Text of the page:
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Look! Up in the sky! Is it a cat? Is it a tank? Is it a cat-tank? A battle-cat? A cattle-tank? In any case, we've gone from mecha-avian to mecha-feline with Doug Johnson's second cover for Judas Priest, but this predatory juggernaut mascot is strangely appropriate for what was one of the band's heaviest records of the 80s, one I might have dubbed Painkiller, Jr. if Ram It Down were not slightly more aggressive, enough to steal that retroactive title away. Certainly this is a more ballistic effort than its predecessor Screaming for Vengeance, and even though it lacks a true breakout hit at the level of "You've Got Another Thing Comin'", it's pound for pound competitive in terms of quality for much of its playtime, disintegrating only when you've gotten pretty far in the track list.
By 1983-84, the rest of the metal world was starting to catch up with Judas Priest. In England alone, you had Iron Maiden riding on the success of albums like Number of the Beast and Piece of Mind, while Def Leppard was exploding with Pyromania, and the lesser known Venom had by this point forced and soiled the boundaries of the traditional NWOBHM. Across the pond, American bands were reaching new extremes as the thrash and speed/thrash generation was just then emerging through Slayer and Metallica. By contrast, a group like Priest was, frankly, starting to feel old. Or rather, they would have, had they churned out another Point of Entry right in the middle of the mass evolution taking place. Fortunately, Halford and crew managed to stave off any notion of irrelevance with a pair of fine albums, first Screaming for Vengeance and then the Defenders of the Faith, the latter of which proved they had the muscle to go the distance, and that there was no known limit to which you could push Rob's lungs and the syncopated headbanging of the ax men.
The first seven tracks on this album completely destroy, with pure power metal pacers like "Jawbreaker" and "Eat Me Alive" highlighting just how rich and lethal Rob's vocal lines had become. The guitar tones fucking crush here, meaner and fatter than they had been on Screaming for Vengeance but just as resonant. Of special note on the album are the leads, which are in my opinion among the best of the band's career. In "The Sentinel", "Some Heads Are Gonna Roll" and "Jawbreaker", they really let themselves dash all over the fretboards, whammy bars and all, with the sort of excess you'd expect out of a guitar hero like E. Van Halen. The dual melodies pop along to the beats, the rhythm tone is impenetrable. Dave Holland had gelled into a pure cipher of thunder. The slight use of atmospheric synthesized effects here like the intro to "Love Bites" is tasteful rather than out of control (as is often the case with the following album Turbo). What's more, just about every riff on the album up to this point, while often reminiscent of others they'd written in the past, is perfectly placed into a verse/chorus structure and immediately memorable.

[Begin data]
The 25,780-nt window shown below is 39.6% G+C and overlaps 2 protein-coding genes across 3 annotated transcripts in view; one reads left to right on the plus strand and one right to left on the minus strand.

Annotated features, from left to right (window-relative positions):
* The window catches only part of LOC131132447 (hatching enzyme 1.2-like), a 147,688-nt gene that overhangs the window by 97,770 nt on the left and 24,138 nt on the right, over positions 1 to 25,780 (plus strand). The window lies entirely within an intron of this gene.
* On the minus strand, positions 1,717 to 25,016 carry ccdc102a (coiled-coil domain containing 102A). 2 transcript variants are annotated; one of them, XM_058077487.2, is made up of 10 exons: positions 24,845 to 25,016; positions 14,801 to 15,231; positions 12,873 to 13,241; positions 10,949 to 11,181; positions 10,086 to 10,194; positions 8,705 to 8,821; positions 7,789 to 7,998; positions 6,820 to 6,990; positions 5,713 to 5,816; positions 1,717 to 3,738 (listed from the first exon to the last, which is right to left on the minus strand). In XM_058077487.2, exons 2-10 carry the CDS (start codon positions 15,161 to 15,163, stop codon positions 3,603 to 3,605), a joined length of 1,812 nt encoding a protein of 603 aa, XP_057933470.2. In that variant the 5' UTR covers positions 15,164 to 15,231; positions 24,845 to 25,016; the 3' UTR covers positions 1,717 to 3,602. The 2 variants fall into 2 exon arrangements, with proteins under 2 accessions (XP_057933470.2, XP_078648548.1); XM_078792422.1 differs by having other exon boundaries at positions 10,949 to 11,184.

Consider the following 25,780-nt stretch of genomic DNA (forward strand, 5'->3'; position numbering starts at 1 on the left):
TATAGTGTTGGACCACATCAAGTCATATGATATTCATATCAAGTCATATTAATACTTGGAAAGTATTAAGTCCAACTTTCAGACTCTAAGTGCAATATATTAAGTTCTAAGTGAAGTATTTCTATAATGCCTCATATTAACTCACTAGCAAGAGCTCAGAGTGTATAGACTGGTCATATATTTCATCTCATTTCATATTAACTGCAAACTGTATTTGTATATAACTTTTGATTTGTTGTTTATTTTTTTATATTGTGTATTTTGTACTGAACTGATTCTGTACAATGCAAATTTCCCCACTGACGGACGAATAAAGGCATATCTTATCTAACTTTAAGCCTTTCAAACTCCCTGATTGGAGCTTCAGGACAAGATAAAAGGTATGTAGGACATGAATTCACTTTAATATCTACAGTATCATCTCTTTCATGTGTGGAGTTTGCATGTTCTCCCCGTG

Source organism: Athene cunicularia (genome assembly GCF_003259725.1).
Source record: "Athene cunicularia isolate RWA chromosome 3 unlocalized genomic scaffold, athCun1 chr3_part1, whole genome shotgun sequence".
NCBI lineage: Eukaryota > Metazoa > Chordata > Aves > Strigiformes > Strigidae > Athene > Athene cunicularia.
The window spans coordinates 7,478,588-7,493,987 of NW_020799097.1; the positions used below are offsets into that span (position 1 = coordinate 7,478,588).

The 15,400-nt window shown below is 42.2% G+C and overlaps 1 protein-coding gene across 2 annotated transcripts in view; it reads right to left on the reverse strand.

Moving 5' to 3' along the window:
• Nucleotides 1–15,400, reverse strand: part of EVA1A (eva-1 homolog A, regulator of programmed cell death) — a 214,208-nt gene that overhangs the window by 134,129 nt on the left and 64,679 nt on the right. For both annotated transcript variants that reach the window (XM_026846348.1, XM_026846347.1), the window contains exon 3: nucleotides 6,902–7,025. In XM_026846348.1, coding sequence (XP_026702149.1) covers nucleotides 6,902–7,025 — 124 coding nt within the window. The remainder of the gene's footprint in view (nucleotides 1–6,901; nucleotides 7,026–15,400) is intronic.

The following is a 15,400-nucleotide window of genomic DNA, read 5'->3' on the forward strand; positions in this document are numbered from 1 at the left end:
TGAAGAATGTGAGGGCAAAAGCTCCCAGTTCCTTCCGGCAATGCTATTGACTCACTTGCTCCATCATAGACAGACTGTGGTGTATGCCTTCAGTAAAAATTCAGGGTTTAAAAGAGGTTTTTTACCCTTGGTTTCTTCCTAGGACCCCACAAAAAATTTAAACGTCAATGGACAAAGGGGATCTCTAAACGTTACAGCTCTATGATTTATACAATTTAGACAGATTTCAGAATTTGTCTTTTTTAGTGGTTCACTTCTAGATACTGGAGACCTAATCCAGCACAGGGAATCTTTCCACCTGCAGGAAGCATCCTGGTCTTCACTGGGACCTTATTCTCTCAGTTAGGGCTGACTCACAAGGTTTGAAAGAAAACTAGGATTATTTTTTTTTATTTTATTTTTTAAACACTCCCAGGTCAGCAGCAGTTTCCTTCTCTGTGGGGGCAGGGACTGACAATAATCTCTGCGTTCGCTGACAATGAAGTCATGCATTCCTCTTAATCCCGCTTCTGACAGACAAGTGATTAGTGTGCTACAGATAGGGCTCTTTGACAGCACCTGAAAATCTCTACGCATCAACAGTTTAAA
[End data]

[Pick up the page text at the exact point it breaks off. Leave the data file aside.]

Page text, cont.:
Then, about the time we arrive at "Night Comes Down", the storm starts to subside. Not because this is a slower, near power ballad, because it's still pretty atmospheric and has a nice build into the chorus with some heavy riffs, but just because those leading up to it had been so much damned fun. "Heavy Duty", with its Queen-like steady rock beat and generic riffing sequence fares far worse, and I could completely do without the afterthought/outro "Defenders of the Faith" in which they just repeat the album title ad infinitum. Had Judas Priest clipped these last 8 or so minutes and included one more bridge burner, I'd likely rank this above Screaming for Vengeance and possibly up there with Stained Class in quality, but alas I can't ignore how the album just goes limp.
Either way, Defenders is still a ripper of a record that begs a question: why, after such a pounding as this, would they suddenly decide to drift oft into the more mainstream/electrified overtures of Turbo before Ram It Down (considering they were supposed to be a double album at first)? Granted, I still enjoy that album to a degree, but couldn't they hear the spark of something so intense here? They'd already given us the hard rocker albums like British Steel and Point of Entry, so even in my youth I was hoping they'd take the material on Defenders and take even further. Heavier. After all I was starting to get into the faster and more aggressive metal around this time where I could sneak dubs of it off older kids whose parents wouldn't ground them for buying the tapes (I was like 10, forgive me). Ram It Down would have been a far more natural progression from this, though I admit the songs there aren't quite this amazing. Alas, it would take until 1990 to get exactly what I wanted of Judas Priest, but get it I would. At last.